Tricyclic GyrB/ParE (TriBE) inhibitors: A new class of broad-spectrum dual-targeting antibacterial agents

Leslie W. Tari, Xiaoming Li, Michael Trzoss, Daniel C. Bensen, Zhiyong Chen, Thanh Lam, Junhu Zhang, Suk Joong Lee, Grayson Hough, Doug Phillipson, Suzanne Akers-Rodriguez, Mark L. Cunningham, Bryan P. Kwan, Kirk J. Nelson, Amanda Castellano, Jeff B. Locke, Vickie Brown-Driver, Timothy M. Murphy, Voon S. Ong, Chris M. PillarDean L. Shinabarger, Jay Nix, Felice C Lightstone, Sergio E. Wong, Toan B. Nguyen, Karen J. Shaw, John Finn

Research output: Contribution to journalArticlepeer-review

73 Scopus citations


Increasing resistance to every major class of antibiotics and a dearth of novel classes of antibacterial agents in development pipelines has created a dwindling reservoir of treatment options for serious bacterial infections. The bacterial type IIA topoisomerases, DNA gyrase and topoisomerase IV, are validated antibacterial drug targets with multiple prospective drug binding sites, including the catalytic site targeted by the fluoroquinolone antibiotics. However, growing resistance to fluoroquinolones, frequently mediated by mutations in the drug-binding site, is increasingly limiting the utility of this antibiotic class, prompting the search for other inhibitor classes that target different sites on the topoisomerase complexes. The highly conserved ATP-binding subunits of DNA gyrase (GyrB) and topoisomerase IV (ParE) have long been recognized as excellent candidates for the development of dualtargeting antibacterial agents with broad-spectrum potential. However, to date, no natural product or small molecule inhibitors targeting these sites have succeeded in the clinic, and no inhibitors of these enzymes have yet been reported with broad-spectrum antibacterial activity encompassing the majority of Gram-negative pathogens. Using structure-based drug design (SBDD), we have created a novel dual-targeting pyrimidoindole inhibitor series with exquisite potency against GyrB and ParE enzymes from a broad range of clinically important pathogens. Inhibitors from this series demonstrate potent, broad-spectrum antibacterial activity against Gram-positive and Gram-negative pathogens of clinical importance, including fluoroquinolone resistant and multidrug resistant strains. Lead compounds have been discovered with clinical potential; they are well tolerated in animals, and efficacious in Gram-negative infection models.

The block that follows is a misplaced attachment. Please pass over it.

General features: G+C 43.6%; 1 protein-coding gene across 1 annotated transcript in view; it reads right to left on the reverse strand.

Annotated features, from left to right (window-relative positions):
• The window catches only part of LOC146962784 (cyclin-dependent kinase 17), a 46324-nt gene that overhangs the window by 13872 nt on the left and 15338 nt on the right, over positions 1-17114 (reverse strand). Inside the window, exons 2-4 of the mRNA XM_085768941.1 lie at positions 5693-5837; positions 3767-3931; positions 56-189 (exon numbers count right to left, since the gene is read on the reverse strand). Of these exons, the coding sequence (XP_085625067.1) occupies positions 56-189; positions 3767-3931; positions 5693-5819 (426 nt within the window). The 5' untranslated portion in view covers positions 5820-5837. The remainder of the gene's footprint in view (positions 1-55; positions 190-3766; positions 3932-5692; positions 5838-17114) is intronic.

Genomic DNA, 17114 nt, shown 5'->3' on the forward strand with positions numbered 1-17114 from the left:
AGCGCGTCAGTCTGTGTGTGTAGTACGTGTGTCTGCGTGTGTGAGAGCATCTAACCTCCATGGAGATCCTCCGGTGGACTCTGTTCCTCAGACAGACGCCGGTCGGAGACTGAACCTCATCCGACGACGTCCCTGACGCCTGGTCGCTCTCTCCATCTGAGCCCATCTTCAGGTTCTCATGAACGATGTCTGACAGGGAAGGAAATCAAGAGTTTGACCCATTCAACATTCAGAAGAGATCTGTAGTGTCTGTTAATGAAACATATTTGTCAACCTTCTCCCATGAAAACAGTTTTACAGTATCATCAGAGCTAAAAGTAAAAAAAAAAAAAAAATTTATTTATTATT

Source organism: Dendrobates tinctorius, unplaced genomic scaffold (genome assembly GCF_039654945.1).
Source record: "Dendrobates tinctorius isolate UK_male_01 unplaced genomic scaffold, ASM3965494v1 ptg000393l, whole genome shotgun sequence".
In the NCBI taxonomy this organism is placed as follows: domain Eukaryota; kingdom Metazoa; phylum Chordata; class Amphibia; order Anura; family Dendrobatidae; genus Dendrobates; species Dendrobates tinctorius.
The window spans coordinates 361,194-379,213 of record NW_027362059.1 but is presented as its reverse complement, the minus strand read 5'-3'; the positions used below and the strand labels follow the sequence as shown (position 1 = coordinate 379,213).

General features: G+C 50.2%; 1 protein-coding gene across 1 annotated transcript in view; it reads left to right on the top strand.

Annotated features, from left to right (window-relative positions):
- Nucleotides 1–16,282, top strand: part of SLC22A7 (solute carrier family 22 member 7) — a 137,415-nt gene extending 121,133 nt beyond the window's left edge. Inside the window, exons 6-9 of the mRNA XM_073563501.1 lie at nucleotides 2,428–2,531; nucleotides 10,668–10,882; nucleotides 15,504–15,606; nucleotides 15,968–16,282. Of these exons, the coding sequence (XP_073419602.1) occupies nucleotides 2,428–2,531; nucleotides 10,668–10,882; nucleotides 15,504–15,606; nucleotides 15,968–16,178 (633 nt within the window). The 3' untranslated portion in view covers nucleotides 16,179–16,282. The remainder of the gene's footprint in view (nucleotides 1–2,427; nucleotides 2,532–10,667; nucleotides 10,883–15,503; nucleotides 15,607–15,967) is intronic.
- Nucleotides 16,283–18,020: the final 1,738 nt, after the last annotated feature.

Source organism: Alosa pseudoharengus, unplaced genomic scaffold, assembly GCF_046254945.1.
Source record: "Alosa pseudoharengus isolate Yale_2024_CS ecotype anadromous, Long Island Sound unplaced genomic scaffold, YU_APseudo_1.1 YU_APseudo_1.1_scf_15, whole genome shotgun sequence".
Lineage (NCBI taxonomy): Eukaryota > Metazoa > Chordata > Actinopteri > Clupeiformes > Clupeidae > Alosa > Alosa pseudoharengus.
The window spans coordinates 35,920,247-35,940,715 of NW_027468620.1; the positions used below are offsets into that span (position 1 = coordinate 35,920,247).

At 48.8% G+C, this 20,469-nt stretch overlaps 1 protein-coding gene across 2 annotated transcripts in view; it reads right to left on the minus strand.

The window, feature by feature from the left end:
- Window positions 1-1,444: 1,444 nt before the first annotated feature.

Original languageEnglish (US)
Article numbere84409
JournalPLoS One
Issue number12
StatePublished - Feb 26 2013
Externally publishedYes

ASJC Scopus subject areas

  • Agricultural and Biological Sciences(all)
  • Biochemistry, Genetics and Molecular Biology(all)
  • Medicine(all)


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